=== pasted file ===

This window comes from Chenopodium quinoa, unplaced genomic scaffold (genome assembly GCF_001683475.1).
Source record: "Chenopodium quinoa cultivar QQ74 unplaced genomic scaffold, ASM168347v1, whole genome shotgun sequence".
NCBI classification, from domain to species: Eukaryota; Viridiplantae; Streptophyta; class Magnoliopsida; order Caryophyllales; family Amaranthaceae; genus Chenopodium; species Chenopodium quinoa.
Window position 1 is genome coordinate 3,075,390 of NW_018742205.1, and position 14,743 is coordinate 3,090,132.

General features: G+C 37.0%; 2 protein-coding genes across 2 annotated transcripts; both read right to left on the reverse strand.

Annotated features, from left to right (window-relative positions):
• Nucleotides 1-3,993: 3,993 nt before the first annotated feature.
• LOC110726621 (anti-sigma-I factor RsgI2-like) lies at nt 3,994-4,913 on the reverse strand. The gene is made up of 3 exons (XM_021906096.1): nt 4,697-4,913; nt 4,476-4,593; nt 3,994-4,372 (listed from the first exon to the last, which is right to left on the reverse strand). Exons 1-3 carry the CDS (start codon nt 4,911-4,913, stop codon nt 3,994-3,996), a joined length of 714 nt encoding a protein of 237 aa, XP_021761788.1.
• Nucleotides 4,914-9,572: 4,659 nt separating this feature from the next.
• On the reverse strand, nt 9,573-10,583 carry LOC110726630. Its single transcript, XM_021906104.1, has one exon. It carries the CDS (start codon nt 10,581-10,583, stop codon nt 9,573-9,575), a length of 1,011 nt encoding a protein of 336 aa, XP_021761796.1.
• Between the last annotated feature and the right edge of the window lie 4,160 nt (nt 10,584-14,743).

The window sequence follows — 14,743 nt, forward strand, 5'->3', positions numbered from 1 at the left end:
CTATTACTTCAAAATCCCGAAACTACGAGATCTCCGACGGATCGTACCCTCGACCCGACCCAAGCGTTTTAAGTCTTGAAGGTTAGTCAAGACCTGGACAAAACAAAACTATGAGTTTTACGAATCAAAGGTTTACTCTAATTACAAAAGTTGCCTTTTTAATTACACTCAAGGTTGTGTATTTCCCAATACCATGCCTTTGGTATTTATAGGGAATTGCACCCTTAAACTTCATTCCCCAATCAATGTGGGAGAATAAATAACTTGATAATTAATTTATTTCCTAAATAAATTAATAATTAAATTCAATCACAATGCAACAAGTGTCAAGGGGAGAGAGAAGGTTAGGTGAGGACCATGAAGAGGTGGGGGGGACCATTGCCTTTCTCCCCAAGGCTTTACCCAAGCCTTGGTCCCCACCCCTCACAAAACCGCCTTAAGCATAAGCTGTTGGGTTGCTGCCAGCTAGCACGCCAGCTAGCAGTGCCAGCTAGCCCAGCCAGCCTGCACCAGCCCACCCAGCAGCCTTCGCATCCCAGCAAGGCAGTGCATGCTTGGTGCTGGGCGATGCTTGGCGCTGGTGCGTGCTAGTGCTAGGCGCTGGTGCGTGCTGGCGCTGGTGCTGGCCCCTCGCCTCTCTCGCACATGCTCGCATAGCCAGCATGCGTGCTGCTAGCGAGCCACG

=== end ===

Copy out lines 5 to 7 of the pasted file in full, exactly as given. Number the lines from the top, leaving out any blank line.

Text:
General features: G+C 37.0%; 2 protein-coding genes across 2 annotated transcripts; both read right to left on the reverse strand.

Annotated features, from left to right (window-relative positions):
• Nucleotides 1-3,993: 3,993 nt before the first annotated feature.